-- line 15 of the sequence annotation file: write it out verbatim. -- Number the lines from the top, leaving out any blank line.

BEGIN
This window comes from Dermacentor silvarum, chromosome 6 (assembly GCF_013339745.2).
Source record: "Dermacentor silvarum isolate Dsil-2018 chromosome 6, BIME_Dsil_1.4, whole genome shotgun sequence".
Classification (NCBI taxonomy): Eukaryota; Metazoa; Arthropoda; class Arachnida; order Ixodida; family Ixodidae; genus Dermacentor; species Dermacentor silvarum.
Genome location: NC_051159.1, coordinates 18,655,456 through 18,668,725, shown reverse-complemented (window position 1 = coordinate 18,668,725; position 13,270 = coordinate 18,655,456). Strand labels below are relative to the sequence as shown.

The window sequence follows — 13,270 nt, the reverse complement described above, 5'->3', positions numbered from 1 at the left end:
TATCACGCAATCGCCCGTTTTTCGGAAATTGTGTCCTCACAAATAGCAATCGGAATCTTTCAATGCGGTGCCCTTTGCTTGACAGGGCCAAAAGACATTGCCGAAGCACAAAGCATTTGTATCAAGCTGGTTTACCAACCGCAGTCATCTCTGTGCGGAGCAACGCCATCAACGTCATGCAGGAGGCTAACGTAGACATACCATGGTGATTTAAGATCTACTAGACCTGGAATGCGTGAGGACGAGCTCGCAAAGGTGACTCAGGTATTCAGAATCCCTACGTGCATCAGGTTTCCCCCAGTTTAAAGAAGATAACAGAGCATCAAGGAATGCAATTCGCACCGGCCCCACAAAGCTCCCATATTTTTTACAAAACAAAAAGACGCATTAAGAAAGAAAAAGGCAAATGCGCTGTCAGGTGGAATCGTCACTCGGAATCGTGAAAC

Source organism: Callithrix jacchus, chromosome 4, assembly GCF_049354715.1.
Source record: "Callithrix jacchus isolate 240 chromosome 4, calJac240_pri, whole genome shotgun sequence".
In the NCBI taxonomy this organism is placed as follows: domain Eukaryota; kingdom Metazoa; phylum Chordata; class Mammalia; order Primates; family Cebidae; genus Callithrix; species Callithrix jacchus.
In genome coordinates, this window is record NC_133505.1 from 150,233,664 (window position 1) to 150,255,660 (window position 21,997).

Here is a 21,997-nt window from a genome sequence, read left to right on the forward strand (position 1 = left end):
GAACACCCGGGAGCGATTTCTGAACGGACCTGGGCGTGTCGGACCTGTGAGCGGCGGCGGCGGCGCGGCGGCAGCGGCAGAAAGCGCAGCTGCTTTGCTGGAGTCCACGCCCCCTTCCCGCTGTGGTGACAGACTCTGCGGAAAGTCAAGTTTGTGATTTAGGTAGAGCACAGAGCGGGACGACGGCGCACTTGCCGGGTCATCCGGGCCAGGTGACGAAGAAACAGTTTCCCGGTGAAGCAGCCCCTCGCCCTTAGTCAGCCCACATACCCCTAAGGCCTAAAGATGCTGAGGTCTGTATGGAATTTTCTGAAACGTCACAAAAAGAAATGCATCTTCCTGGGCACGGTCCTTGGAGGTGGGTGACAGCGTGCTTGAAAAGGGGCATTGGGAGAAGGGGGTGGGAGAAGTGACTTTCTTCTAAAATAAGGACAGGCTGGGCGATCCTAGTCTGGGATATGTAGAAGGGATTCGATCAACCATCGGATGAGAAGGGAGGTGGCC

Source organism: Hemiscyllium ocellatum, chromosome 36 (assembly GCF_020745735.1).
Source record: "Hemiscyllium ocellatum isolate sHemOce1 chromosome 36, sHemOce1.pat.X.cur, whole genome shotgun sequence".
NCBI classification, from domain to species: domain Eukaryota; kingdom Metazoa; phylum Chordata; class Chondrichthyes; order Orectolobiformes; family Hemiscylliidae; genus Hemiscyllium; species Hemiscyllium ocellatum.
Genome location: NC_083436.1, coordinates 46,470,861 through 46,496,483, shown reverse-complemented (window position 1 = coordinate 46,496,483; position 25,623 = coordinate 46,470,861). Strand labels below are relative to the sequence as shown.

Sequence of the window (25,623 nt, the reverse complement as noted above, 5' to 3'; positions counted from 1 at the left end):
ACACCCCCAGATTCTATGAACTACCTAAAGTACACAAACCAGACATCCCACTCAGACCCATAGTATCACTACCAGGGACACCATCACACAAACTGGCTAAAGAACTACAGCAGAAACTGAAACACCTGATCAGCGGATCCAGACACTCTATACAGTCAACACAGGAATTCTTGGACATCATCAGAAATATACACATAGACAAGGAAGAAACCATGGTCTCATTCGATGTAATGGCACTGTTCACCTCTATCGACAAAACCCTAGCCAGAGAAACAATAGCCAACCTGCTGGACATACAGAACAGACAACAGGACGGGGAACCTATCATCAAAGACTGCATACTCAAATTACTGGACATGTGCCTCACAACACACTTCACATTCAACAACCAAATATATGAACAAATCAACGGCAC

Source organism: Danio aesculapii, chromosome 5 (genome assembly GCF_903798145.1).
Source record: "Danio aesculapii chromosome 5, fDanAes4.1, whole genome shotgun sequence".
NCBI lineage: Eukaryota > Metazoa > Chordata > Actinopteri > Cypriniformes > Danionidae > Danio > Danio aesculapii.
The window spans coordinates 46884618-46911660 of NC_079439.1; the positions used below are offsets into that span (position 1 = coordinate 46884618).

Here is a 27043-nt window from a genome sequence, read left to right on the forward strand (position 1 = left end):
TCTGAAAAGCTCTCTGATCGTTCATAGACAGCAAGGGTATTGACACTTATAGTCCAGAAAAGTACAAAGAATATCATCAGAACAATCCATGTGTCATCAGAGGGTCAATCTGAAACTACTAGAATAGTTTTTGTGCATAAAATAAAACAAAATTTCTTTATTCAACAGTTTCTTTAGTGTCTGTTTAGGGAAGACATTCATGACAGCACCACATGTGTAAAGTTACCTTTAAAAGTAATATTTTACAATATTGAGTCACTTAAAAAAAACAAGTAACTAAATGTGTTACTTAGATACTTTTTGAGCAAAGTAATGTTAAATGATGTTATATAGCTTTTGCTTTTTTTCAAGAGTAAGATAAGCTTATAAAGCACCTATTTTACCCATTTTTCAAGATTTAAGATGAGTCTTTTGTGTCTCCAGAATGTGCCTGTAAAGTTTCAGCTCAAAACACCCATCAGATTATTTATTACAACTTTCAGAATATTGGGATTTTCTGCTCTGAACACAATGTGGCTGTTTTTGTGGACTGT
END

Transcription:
NCBI classification, from domain to species: domain Eukaryota; kingdom Metazoa; phylum Chordata; class Chondrichthyes; order Orectolobiformes; family Hemiscylliidae; genus Hemiscyllium; species Hemiscyllium ocellatum.